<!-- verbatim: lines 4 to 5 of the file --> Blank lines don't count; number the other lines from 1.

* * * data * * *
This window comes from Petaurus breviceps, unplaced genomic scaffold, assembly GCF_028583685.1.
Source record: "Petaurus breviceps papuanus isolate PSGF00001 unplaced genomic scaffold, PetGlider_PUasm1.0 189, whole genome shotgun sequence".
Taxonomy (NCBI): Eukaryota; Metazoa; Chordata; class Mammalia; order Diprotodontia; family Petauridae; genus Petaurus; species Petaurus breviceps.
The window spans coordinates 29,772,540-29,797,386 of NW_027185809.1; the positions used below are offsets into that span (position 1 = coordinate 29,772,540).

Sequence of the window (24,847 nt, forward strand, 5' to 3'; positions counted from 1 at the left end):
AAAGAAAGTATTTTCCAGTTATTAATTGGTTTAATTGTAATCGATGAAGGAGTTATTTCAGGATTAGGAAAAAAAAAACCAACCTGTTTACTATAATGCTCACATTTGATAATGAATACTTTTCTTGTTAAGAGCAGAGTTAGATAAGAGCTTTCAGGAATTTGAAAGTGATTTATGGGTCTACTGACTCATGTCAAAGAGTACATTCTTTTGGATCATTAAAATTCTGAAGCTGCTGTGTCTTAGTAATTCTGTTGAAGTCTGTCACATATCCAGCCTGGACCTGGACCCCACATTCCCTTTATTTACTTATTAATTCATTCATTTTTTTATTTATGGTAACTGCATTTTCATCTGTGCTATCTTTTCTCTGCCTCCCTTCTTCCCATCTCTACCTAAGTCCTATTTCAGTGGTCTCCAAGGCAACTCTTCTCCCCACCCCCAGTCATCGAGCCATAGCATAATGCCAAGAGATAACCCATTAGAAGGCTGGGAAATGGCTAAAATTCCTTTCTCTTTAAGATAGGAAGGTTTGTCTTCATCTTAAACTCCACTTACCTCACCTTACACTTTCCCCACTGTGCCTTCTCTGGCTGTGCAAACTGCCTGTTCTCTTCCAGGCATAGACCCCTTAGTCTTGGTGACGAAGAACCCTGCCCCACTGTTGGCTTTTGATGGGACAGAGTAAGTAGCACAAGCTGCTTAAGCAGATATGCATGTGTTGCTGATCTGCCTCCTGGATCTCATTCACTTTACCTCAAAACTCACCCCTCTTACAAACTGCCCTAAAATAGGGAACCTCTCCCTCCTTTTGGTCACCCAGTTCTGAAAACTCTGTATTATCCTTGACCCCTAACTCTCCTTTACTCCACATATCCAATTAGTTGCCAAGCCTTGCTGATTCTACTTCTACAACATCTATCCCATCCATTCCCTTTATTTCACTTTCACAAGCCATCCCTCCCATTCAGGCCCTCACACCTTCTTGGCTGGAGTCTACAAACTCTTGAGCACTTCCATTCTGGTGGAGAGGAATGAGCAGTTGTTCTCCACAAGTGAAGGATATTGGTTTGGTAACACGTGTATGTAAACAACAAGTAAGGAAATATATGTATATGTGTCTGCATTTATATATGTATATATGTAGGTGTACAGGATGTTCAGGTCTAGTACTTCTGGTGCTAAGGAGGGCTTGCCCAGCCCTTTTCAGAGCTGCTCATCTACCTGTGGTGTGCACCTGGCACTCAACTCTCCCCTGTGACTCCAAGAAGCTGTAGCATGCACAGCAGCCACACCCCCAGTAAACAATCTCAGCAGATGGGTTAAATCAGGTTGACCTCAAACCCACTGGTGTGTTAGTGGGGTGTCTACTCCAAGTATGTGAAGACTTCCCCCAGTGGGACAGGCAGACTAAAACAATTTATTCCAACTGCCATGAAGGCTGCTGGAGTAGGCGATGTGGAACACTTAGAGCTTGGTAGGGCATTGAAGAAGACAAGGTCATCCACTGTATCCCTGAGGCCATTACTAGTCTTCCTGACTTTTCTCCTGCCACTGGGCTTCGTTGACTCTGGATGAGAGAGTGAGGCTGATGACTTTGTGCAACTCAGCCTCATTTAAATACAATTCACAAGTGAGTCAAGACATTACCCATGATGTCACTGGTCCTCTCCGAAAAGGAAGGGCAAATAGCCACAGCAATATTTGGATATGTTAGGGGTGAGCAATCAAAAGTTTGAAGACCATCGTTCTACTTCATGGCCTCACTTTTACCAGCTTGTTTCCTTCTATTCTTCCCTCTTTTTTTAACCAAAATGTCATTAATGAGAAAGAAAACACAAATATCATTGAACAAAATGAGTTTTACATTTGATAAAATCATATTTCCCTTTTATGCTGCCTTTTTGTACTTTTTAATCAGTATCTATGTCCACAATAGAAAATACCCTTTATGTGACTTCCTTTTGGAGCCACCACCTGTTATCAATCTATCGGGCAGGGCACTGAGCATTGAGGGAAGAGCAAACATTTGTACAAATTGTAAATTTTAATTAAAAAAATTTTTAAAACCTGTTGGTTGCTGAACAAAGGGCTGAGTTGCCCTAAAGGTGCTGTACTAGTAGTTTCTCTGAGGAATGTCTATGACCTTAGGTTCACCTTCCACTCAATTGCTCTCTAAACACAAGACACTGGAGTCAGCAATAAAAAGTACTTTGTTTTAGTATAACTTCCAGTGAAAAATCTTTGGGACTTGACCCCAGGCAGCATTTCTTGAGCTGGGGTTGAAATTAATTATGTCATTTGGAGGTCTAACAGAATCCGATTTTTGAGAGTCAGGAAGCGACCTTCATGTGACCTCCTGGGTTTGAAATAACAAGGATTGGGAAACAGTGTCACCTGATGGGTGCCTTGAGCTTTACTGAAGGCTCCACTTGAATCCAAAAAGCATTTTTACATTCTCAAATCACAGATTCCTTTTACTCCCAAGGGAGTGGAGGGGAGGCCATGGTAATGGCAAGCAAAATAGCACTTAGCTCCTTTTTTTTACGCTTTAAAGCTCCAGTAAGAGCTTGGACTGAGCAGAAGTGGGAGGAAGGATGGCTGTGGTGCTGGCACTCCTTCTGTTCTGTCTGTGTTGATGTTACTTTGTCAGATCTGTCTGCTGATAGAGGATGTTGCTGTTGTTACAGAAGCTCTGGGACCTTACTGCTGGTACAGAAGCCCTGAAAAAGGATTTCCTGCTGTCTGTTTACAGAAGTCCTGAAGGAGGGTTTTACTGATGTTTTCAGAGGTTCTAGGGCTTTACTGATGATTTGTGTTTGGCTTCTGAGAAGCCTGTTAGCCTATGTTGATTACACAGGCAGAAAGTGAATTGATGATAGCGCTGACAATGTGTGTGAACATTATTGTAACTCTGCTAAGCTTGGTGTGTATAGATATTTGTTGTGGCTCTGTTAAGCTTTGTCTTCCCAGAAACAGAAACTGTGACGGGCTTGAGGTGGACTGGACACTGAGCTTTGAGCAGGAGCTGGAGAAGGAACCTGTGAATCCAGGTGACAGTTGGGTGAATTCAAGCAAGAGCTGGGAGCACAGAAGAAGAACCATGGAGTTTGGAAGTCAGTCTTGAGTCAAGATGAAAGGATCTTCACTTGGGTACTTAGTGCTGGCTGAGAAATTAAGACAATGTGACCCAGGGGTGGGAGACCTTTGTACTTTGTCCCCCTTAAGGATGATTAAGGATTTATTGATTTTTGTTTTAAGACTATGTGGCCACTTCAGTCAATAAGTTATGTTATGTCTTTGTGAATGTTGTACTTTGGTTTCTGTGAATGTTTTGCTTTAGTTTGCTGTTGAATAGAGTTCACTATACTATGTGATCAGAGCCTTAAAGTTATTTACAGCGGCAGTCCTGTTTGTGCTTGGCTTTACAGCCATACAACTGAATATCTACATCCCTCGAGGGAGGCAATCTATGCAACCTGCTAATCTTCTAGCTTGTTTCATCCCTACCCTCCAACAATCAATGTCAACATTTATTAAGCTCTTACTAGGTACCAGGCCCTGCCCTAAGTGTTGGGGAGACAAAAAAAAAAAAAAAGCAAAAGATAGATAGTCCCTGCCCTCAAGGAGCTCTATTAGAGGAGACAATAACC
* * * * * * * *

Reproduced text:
The window spans coordinates 29,772,540-29,797,386 of NW_027185809.1; the positions used below are offsets into that span (position 1 = coordinate 29,772,540).

Sequence of the window (24,847 nt, forward strand, 5' to 3'; positions counted from 1 at the left end):